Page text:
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Gilded Age

We’re living in it. This economy has hit like a tornado in our area – and, I suspect, many areas across the country. For those not raised in the midwest, when a tornado hits it’s not the wind that causes the damage as much as the drop in air pressure. Sure, the winds are bad, but not like a hurricane. What causes homes to explode is when the windows are all closed, and there can be no exchange of air between the inside of the house and outside. Every child in flat, flat Ohio is taught that when a tornado is coming, open the windows a bit.

The change in pressure is of such great force that homes explode. Ironically, right next door the house of a neighbor may remain untouched. That’s how this economy’s been. One family is moving because they can’t afford their mortgage after years of sporadic employment, one family buries a mother who dies of a disease which would have been treatable if caught in the early stages – and had the family health insurance – while right next door a family has two new SUV’s and a vacation in Tahiti and a new nose for the daughter because of a huge work bonus. If anyone has any question about privatizing social security, remember that these huge bonuses are made up of fees paid by investors. The same fees we would ALL be charged as part of this cockeyed scheme.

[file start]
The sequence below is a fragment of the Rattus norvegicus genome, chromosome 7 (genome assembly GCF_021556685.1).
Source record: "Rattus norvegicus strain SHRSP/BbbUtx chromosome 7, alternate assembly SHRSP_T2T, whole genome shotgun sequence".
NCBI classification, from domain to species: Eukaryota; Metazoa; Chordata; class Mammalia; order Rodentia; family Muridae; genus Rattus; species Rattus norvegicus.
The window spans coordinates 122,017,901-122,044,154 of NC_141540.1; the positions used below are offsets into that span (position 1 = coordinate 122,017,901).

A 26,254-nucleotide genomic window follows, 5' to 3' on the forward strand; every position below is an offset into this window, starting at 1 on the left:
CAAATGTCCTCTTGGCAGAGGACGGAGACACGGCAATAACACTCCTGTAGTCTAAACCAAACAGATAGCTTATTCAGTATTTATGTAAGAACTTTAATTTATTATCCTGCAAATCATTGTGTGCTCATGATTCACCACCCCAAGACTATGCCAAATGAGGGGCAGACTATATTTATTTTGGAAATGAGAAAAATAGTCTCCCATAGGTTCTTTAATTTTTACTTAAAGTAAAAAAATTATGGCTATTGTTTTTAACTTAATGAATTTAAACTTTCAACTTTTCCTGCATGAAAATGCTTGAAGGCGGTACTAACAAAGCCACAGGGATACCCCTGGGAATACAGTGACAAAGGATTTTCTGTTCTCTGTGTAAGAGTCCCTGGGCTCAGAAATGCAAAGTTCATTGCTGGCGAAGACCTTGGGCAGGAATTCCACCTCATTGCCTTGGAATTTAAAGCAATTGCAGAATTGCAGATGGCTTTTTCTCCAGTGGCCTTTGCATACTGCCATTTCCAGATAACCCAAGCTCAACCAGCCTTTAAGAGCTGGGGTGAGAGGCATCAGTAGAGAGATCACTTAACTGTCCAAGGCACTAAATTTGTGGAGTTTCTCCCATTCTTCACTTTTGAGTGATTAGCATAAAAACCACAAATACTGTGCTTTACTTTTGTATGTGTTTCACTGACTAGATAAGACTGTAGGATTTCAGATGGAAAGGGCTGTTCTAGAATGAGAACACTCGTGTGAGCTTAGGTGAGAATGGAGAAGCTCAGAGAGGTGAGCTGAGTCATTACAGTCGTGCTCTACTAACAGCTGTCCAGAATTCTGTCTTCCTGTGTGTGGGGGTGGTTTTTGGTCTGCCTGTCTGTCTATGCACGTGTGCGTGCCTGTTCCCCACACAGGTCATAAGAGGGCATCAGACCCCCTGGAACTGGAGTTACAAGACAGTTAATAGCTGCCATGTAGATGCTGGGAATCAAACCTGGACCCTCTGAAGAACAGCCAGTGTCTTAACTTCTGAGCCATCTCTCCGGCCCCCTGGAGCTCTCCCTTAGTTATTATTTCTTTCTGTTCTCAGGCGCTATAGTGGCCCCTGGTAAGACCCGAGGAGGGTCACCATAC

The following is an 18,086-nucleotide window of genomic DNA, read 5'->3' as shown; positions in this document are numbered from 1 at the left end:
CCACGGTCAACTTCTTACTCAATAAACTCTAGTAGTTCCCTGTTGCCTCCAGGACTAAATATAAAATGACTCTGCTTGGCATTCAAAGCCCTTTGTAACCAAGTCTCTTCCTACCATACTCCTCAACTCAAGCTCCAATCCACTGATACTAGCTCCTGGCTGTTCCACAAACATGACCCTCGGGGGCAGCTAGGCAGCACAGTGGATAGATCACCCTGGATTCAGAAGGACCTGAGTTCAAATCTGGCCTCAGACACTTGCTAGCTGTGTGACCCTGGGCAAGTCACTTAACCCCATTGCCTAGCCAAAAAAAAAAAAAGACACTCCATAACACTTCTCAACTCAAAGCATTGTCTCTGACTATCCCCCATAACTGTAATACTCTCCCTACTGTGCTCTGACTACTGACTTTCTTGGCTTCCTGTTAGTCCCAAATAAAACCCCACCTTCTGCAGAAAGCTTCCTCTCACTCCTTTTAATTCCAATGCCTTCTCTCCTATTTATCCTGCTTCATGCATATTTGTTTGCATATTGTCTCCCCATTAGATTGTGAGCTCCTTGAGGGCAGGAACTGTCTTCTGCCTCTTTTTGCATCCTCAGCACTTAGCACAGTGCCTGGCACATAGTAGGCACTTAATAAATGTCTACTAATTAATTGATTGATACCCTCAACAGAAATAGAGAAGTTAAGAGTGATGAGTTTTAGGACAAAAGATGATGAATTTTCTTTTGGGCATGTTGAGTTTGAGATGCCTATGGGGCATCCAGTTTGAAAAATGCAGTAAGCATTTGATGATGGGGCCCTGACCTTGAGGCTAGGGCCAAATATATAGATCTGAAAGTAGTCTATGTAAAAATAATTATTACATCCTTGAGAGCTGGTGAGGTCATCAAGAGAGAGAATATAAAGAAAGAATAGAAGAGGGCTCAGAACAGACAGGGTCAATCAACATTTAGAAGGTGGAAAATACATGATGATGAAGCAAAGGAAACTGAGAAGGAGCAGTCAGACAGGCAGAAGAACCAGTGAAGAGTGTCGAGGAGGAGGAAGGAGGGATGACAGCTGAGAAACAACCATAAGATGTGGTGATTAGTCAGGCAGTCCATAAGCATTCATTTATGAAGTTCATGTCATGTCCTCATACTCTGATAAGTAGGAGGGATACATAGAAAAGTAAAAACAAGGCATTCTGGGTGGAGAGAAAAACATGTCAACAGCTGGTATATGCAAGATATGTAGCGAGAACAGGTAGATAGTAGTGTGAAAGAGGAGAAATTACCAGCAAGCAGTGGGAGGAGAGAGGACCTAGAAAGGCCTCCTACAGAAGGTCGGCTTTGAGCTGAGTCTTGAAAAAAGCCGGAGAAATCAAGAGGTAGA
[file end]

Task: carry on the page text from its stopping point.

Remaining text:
In an article in the New York Times today, bonuses on Wall Street are discussed. I had to put away my breakfast as I read it because I became ill.

The void between the rich and poor is already so wide – and is widening. We are entering a desperate, disparate era, and we still have time and opporunity to change it. If we don’t, we will curse ourselves – and our children will curse us – for letting things fall apart while we ignored the poor and fawned over the rich.

Here is a quote from the article:

The manager with the Aston Martin [dealership] said that last year’s compensation packages for associates were ridiculously low. “You had third-year associates making $210,000 to $225,000; a lot of these guys are married and have young kids and they are working very hard,” he said.

Many of those associates are expected to use their new wealth to pay off debts incurred from three years of relatively meager bonuses.

Thank heavens the tax cuts will help them pay off those heavy debts. I work hard, too. So does the clerk at Wall Mart and the janitor at my kid’s school.

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